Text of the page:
Glenn Graham Wilson passed away on Saturday, September 7, 2019. He was 79.
Born to Jay William Wilson and Janie Mae Wilson on January 11, 1940, Glenn grew up in Marion. He attended Marion High School, where he starred as guard and linebacker on the Rippers’ championship football teams of ’57 and ’58. After graduating in ’59, Glenn attended Appalachian State University on an athletic scholarship. He played football for the Mountaineers for four years, before taking a degree in Physical Education.
After serving as an assistant football coach at Burlington Williams High School and West Mecklenburg High School, he took a head coaching job at Taylorsville High, later Alexander Central High.
Through his work ethic, inspired leadership, and inventive strategies, the football program flourished through Wilson’s twenty-five-year career. Compiling his 149 wins (against 114 losses and 6 ties), Coach Wilson won nine conference titles, earned coach-of-the-year honors five times, and coached on the staff of the 1973 East-West All Star Game. In 1983, he led the Cougars to their only undefeated season.
To honor his stellar career, in 2011 Alexander Central named the field at Cougar Stadium The Glenn G. Wilson Field. In 2013, Wilson was inducted into Alexander County Sports Hall of Fame.
Coach Wilson believed that football was more than just a game; it was an arena where young men could develop virtues that would guide them through life: discipline, fortitude, courage, intelligence, the ability to work well with others. And Coach Wilson valued academics as much as he did athletics. He was constantly checking on his players’ grades, and he made it clear: if you want to play for your coaches Friday night, you’ve got to work for your teachers the other days.
That Wilson’s players from decades ago continued to stay in touch with him is a testament to his influence. He often exclaimed to the Cougars before each game, “If I could play, we’d win.” Such was his passion, the players believed him fully. Yes, if this forty-something-year-old man could strap on the helmet again, he would block holes big enough for a truck to drive through. No wonder decades of Cougars played out their hearts for this man.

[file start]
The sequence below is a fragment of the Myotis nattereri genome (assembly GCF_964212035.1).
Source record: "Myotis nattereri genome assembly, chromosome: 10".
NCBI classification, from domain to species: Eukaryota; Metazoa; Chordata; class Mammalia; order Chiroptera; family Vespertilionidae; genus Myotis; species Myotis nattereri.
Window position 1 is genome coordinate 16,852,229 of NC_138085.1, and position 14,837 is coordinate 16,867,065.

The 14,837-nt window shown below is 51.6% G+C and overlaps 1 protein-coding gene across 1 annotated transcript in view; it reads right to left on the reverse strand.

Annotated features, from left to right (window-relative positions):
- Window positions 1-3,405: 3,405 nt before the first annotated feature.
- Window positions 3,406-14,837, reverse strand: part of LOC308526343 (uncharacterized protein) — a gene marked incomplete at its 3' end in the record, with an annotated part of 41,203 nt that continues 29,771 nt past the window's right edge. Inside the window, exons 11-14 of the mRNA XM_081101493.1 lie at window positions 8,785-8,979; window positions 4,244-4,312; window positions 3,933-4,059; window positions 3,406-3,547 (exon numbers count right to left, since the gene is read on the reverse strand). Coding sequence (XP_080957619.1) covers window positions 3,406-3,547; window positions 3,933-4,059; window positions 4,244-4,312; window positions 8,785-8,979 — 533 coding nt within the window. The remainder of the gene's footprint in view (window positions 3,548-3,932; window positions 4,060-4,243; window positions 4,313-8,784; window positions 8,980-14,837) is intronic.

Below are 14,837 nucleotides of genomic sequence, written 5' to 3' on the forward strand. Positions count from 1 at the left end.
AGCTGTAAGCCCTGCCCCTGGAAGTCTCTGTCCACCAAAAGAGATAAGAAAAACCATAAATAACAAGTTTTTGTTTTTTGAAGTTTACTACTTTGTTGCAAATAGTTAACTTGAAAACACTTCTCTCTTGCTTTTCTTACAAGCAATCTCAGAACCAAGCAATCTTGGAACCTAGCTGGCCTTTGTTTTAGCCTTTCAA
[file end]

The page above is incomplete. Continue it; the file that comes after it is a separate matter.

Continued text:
But while Glenn poured his own heart into his coaching, he put just as much energy into his family, who got to enjoy his softer side. He had a rambunctious sense of humor, he was a great dancer, and he could do a spot-on Elvis impersonation. (One of his favorite memories was hitchhiking from Marion to Asheville, in ’56, to see the King.) He was one of those rare men who could balance strength with gentleness. His favorite Elvis song: “Teddy Bear.”
Glenn G. Wilson was preceded in death by his parents and his brothers, Donald Wilson and Howard Wilson.
He is survived by his wife, Camilla Wilson of Hickory; his son, Eric Glenn Wilson and partner Joy Fielding King of Winston-Salem; his son, Kirk Graham Wilson and wife Christine Bean of New York City; his grandchildren, Una Ilene Wilson and Oliver Redford Bean-Wilson; his sister, Edith Edwards and her husband S.J. Edwards of Marion; his brother, Bob Wilson and wife Bernice Wilson of Marion; his stepdaughter, Shelly Abee Jones and husband Kevin Jones of Boiling Springs; stepdaughter, Lisa Abee of Newton; step-grandson, Christopher Warren and wife Mindy Warren; step-granddaughter, Maggie Bates; step-granddaughter, Taylor Jones Campbell and husband Andrew Campbell; step-grandson, Ryan Jones; and step-granddaughters, Karsyn and Charlee Warren.
A funeral service in Glenn’s honor will be held on Wednesday, September 11, at 3 p.m., at Christ Lutheran Church, 324 Second Avenue SE, Hickory, NC 28602. Burial will follow at Woodlawn Memorial Gardens in Hickory. The family will receive friends prior to the service from 1-3 p.m. at the church.
Memorials may be made to Christ Lutheran Church, or the National Parkinson’s Foundation, 200 SE 1st St, Suite 800, Miami, FL 33131.